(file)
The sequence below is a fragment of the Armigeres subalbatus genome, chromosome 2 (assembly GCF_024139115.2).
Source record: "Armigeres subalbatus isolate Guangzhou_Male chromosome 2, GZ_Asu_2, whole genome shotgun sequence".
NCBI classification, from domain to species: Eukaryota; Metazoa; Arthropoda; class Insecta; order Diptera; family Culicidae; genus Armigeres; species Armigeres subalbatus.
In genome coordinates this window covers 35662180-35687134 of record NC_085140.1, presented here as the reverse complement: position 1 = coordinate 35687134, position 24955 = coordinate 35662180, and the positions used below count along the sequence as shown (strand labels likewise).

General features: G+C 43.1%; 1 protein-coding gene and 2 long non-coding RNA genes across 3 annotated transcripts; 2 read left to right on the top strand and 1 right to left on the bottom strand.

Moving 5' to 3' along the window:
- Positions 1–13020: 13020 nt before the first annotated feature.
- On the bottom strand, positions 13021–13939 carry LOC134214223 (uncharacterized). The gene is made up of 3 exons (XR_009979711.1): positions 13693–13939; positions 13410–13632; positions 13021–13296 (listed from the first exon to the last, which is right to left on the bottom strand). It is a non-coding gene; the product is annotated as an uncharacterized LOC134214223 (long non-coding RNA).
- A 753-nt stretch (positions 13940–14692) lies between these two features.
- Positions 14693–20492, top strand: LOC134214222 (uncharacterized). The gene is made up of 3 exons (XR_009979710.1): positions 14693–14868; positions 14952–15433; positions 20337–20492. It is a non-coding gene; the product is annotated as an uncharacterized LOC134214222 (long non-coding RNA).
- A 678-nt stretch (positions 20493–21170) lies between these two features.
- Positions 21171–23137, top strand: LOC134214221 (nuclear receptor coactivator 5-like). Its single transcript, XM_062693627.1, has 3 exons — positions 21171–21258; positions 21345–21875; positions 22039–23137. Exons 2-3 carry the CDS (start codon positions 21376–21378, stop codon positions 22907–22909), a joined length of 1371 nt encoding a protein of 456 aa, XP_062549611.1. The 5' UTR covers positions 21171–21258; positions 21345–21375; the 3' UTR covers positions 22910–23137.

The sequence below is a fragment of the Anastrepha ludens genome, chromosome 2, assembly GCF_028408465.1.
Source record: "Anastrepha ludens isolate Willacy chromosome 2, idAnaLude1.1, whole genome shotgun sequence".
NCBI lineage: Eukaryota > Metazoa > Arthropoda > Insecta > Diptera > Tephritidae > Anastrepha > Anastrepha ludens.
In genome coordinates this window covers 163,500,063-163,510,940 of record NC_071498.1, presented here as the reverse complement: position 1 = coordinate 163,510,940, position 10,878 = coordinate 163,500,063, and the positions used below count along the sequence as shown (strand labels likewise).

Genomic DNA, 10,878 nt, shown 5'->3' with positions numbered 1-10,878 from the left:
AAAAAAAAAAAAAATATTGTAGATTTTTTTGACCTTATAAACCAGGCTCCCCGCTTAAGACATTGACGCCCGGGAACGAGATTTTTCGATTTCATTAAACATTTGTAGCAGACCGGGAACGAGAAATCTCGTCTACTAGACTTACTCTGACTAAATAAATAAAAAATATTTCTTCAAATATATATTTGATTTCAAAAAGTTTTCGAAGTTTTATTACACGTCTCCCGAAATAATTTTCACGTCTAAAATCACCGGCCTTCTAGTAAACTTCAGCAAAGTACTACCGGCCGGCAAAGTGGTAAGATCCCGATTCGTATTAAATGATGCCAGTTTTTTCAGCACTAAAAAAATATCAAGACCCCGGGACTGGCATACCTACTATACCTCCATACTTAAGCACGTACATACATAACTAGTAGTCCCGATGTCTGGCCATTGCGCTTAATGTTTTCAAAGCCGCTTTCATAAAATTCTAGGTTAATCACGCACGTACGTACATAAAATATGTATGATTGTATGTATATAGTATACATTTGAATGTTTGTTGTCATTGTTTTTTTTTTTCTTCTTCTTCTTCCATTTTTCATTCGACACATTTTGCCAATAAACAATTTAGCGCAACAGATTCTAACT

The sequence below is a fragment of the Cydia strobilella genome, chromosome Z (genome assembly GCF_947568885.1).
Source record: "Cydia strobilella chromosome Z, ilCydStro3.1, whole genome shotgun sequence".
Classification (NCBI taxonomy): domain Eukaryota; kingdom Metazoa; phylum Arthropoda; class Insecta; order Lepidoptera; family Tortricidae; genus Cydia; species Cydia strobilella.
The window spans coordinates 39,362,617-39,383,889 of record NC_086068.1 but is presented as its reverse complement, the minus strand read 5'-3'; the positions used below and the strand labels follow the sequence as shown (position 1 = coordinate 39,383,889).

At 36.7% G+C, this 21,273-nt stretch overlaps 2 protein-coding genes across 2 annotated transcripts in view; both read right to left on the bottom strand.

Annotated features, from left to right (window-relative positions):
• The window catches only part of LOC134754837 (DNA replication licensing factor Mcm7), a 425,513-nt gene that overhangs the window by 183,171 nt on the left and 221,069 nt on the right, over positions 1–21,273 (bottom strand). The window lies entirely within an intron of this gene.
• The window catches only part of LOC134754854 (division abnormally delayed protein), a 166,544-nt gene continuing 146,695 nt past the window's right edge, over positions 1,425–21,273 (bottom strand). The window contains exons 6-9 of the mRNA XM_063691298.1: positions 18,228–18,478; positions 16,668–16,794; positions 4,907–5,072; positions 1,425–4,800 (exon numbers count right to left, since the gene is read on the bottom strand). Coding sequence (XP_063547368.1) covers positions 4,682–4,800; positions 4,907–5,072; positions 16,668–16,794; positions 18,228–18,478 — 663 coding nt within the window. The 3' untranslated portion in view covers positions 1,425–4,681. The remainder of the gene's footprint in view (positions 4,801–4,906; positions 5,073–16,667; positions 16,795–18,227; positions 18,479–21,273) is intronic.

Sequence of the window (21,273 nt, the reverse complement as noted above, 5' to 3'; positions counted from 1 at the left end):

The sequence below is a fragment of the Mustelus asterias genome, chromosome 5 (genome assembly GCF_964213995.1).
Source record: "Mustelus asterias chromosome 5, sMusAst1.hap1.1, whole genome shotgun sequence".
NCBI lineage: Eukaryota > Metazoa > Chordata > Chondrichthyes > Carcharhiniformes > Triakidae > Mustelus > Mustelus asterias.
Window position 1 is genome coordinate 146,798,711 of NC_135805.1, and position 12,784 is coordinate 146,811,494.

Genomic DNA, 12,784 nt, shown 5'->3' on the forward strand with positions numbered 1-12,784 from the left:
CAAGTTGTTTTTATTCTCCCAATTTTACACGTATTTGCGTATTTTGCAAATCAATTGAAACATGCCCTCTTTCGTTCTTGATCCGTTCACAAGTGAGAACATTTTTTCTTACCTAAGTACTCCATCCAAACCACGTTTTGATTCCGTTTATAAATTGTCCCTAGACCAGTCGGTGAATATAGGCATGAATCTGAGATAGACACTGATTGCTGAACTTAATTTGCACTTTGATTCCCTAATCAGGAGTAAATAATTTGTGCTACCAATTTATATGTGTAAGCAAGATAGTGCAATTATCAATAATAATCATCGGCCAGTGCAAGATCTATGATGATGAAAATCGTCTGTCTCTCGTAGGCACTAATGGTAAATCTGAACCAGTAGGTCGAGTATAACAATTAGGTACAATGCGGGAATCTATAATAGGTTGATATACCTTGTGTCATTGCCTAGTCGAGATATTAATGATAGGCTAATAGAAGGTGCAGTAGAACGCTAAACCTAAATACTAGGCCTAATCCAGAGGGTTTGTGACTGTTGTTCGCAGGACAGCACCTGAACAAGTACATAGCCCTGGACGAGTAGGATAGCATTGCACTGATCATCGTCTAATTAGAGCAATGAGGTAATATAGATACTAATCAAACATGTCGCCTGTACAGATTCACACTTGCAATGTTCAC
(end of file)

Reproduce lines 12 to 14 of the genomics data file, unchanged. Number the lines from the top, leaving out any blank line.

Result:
- Positions 21171–23137, top strand: LOC134214221 (nuclear receptor coactivator 5-like). Its single transcript, XM_062693627.1, has 3 exons — positions 21171–21258; positions 21345–21875; positions 22039–23137. Exons 2-3 carry the CDS (start codon positions 21376–21378, stop codon positions 22907–22909), a joined length of 1371 nt encoding a protein of 456 aa, XP_062549611.1. The 5' UTR covers positions 21171–21258; positions 21345–21375; the 3' UTR covers positions 22910–23137.

The sequence below is a fragment of the Anastrepha ludens genome, chromosome 2, assembly GCF_028408465.1.
Source record: "Anastrepha ludens isolate Willacy chromosome 2, idAnaLude1.1, whole genome shotgun sequence".